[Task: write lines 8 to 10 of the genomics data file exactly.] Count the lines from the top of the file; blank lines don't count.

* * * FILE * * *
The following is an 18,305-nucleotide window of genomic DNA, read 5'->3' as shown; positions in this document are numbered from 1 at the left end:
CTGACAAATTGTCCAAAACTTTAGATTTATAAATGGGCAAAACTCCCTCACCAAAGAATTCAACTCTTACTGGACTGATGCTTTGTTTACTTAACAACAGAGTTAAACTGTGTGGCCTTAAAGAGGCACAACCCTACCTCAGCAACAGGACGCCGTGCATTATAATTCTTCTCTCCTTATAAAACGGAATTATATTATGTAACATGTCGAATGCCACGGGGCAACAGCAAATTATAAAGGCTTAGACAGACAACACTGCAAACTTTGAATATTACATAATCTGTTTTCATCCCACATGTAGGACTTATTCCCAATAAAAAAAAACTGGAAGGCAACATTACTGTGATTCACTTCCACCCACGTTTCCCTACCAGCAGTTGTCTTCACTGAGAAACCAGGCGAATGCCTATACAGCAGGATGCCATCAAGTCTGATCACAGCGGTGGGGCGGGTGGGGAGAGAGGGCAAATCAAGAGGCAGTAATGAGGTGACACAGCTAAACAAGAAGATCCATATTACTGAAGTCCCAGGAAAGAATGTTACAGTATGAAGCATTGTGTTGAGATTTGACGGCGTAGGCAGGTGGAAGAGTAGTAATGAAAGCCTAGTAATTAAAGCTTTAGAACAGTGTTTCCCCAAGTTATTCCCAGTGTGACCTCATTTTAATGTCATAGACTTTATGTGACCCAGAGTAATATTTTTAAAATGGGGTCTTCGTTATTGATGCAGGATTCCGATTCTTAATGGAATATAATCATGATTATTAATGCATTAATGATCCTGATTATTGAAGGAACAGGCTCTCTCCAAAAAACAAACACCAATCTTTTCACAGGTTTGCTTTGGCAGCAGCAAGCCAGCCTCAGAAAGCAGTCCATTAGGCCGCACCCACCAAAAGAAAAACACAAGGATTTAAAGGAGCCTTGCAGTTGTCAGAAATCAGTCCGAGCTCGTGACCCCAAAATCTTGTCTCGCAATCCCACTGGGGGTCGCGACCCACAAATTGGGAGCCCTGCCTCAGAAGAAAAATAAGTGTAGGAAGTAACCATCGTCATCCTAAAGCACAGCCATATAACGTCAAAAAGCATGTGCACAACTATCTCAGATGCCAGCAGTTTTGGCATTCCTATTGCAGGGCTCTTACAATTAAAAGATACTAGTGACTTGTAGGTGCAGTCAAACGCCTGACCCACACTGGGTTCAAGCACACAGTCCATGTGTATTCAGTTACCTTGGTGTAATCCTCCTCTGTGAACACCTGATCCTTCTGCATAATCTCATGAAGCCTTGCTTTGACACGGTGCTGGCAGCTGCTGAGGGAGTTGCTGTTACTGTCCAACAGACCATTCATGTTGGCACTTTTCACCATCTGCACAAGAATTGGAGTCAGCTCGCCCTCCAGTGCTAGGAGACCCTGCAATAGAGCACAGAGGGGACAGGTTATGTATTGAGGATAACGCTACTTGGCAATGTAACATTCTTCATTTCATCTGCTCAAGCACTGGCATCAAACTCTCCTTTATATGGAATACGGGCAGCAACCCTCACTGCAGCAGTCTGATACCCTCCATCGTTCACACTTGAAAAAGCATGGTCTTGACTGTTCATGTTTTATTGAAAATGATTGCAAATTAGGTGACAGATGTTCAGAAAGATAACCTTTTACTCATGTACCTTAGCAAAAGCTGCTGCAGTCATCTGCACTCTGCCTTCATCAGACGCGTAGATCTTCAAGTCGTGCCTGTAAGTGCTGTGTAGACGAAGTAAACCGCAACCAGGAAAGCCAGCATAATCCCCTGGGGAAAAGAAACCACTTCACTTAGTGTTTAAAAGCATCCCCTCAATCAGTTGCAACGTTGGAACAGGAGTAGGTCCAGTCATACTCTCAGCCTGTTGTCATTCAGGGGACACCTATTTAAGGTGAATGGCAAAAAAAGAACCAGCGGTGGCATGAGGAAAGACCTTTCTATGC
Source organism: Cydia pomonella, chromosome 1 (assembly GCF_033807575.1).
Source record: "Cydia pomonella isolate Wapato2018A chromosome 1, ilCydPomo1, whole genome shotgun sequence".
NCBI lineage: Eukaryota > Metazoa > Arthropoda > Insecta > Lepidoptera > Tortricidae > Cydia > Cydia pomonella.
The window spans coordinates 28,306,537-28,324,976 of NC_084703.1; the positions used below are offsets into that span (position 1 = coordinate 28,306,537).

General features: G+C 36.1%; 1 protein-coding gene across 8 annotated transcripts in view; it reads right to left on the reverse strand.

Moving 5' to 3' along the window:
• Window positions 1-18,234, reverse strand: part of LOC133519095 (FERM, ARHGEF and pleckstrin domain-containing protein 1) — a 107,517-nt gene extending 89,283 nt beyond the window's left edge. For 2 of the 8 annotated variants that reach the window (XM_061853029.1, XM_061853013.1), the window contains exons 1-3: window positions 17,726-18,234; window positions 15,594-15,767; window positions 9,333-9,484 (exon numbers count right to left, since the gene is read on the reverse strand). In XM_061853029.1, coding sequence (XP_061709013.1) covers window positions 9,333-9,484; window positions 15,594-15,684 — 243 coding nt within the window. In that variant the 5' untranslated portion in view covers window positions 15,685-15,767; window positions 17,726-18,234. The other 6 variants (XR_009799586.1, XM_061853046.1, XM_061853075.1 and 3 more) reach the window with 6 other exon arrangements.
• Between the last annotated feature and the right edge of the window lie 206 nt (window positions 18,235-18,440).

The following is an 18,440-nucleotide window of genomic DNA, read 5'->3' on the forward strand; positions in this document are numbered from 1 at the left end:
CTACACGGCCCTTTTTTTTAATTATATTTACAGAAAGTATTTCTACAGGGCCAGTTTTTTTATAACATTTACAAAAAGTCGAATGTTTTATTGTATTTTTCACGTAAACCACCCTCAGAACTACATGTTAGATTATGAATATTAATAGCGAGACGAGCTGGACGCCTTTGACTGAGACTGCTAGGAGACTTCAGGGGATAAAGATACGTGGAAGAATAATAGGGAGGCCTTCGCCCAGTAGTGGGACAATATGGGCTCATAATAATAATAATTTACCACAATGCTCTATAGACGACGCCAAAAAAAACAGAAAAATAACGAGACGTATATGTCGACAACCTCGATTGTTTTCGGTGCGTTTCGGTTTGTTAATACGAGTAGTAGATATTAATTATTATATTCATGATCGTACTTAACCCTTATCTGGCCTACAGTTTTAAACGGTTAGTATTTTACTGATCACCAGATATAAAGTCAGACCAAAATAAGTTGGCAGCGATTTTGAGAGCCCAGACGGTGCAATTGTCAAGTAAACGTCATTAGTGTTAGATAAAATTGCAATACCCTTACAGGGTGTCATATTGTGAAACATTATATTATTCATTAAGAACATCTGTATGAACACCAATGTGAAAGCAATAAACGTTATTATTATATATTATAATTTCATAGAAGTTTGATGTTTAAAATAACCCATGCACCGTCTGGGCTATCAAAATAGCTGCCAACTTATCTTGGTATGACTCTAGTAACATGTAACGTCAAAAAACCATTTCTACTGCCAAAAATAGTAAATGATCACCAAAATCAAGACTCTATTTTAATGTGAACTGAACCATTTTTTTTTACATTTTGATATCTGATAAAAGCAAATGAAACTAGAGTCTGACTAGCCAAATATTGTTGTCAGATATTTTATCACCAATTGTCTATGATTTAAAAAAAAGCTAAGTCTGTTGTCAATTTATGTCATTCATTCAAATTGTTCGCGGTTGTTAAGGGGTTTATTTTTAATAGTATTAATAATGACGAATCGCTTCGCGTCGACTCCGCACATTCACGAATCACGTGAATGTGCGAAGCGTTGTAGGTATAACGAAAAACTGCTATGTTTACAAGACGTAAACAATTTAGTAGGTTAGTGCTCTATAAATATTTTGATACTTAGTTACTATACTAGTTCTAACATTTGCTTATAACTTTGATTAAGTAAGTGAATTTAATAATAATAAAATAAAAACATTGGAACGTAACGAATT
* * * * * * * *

Moving 5' to 3' along the window:
• Window positions 1-18,234, reverse strand: part of LOC133519095 (FERM, ARHGEF and pleckstrin domain-containing protein 1) — a 107,517-nt gene extending 89,283 nt beyond the window's left edge. For 2 of the 8 annotated variants that reach the window (XM_061853029.1, XM_061853013.1), the window contains exons 1-3: window positions 17,726-18,234; window positions 15,594-15,767; window positions 9,333-9,484 (exon numbers count right to left, since the gene is read on the reverse strand). In XM_061853029.1, coding sequence (XP_061709013.1) covers window positions 9,333-9,484; window positions 15,594-15,684 — 243 coding nt within the window. In that variant the 5' untranslated portion in view covers window positions 15,685-15,767; window positions 17,726-18,234. The other 6 variants (XR_009799586.1, XM_061853046.1, XM_061853075.1 and 3 more) reach the window with 6 other exon arrangements.
• Between the last annotated feature and the right edge of the window lie 206 nt (window positions 18,235-18,440).